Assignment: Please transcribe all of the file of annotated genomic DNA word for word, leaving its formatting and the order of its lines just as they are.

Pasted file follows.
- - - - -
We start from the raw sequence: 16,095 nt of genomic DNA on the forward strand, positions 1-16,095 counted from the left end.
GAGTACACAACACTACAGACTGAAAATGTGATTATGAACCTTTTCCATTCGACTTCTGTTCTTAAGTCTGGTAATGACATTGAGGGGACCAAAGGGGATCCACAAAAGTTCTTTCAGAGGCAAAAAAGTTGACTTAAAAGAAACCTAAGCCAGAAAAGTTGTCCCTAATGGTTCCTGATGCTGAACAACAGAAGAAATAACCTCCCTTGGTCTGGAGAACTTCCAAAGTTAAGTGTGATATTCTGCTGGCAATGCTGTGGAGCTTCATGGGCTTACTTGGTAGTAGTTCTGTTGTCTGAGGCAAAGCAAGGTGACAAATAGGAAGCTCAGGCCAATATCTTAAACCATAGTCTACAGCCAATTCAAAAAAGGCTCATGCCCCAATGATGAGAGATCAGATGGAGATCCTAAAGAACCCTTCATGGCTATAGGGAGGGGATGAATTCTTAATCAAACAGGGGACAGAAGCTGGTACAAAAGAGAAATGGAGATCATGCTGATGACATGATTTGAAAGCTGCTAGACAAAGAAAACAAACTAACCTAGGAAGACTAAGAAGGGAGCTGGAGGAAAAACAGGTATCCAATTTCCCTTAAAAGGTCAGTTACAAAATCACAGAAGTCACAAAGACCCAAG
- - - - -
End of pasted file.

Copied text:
We start from the raw sequence: 16,095 nt of genomic DNA on the forward strand, positions 1-16,095 counted from the left end.
GAGTACACAACACTACAGACTGAAAATGTGATTATGAACCTTTTCCATTCGACTTCTGTTCTTAAGTCTGGTAATGACATTGAGGGGACCAAAGGGGATCCACAAAAGTTCTTTCAGAGGCAAAAAAGTTGACTTAAAAGAAACCTAAGCCAGAAAAGTTGTCCCTAATGGTTCCTGATGCTGAACAACAGAAGAAATAACCTCCCTTGGTCTGGAGAACTTCCAAAGTTAAGTGTGATATTCTGCTGGCAATGCTGTGGAGCTTCATGGGCTTACTTGGTAGTAGTTCTGTTGTCTGAGGCAAAGCAAGGTGACAAATAGGAAGCTCAGGCCAATATCTTAAACCATAGTCTACAGCCAATTCAAAAAAGGCTCATGCCCCAATGATGAGAGATCAGATGGAGATCCTAAAGAACCCTTCATGGCTATAGGGAGGGGATGAATTCTTAATCAAACAGGGGACAGAAGCTGGTACAAAAGAGAAATGGAGATCATGCTGATGACATGATTTGAAAGCTGCTAGACAAAGAAAACAAACTAACCTAGGAAGACTAAGAAGGGAGCTGGAGGAAAAACAGGTATCCAATTTCCCTTAAAAGGTCAGTTACAAAATCACAGAAGTCACAAAGACCCAAG